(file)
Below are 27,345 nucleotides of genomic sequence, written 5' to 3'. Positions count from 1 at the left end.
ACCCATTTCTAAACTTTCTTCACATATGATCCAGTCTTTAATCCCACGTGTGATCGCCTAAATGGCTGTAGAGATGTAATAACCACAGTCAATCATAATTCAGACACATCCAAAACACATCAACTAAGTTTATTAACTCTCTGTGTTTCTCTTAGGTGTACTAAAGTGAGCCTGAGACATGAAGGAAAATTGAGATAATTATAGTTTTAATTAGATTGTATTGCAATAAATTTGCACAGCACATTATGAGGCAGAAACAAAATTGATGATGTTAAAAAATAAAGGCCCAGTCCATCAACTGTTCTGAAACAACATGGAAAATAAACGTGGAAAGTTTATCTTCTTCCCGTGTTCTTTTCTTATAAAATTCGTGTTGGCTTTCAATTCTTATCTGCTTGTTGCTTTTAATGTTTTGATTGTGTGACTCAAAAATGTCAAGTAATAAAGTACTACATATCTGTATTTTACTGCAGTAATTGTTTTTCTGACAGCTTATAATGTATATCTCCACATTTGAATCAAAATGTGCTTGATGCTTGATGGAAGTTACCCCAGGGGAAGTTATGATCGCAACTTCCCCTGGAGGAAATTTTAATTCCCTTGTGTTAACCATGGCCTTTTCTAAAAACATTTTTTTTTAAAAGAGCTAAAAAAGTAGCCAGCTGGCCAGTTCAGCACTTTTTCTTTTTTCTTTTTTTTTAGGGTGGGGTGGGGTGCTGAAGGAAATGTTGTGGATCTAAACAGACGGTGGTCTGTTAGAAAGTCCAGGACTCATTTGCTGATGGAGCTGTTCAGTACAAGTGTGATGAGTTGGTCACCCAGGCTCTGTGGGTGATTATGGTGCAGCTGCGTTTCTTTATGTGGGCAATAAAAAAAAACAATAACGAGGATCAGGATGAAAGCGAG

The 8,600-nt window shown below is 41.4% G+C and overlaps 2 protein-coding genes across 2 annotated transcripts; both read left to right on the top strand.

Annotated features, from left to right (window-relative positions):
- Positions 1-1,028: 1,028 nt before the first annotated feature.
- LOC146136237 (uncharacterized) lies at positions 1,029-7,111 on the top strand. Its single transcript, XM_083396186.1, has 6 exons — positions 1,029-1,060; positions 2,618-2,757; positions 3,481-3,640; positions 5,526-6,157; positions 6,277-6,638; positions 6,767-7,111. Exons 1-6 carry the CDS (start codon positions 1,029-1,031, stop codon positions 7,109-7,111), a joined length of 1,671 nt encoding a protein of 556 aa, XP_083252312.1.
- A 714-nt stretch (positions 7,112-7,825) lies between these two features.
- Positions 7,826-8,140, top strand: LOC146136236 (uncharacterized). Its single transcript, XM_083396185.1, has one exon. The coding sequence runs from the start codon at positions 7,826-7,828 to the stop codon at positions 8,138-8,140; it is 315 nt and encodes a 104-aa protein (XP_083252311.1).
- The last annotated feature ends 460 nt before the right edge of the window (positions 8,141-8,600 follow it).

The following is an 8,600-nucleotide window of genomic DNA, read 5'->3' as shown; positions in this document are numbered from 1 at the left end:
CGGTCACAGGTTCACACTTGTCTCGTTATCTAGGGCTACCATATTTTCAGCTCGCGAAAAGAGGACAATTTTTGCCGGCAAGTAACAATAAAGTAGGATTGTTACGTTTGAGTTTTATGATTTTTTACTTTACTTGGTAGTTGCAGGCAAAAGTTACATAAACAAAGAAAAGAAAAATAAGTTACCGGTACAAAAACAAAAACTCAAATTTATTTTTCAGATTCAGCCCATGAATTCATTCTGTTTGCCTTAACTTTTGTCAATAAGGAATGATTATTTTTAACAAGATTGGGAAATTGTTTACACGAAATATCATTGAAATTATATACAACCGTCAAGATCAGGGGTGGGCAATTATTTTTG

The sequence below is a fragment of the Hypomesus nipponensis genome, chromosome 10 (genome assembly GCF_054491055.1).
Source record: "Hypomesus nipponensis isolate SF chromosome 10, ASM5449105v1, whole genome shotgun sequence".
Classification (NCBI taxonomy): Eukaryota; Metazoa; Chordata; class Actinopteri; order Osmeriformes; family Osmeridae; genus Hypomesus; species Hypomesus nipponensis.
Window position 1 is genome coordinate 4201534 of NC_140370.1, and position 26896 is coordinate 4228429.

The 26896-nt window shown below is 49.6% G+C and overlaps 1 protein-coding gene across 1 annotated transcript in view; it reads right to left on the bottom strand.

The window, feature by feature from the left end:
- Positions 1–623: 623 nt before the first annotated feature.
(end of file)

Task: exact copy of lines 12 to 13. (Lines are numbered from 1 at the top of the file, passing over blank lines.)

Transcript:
The sequence below is a fragment of the Hypomesus nipponensis genome, chromosome 10 (genome assembly GCF_054491055.1).
Source record: "Hypomesus nipponensis isolate SF chromosome 10, ASM5449105v1, whole genome shotgun sequence".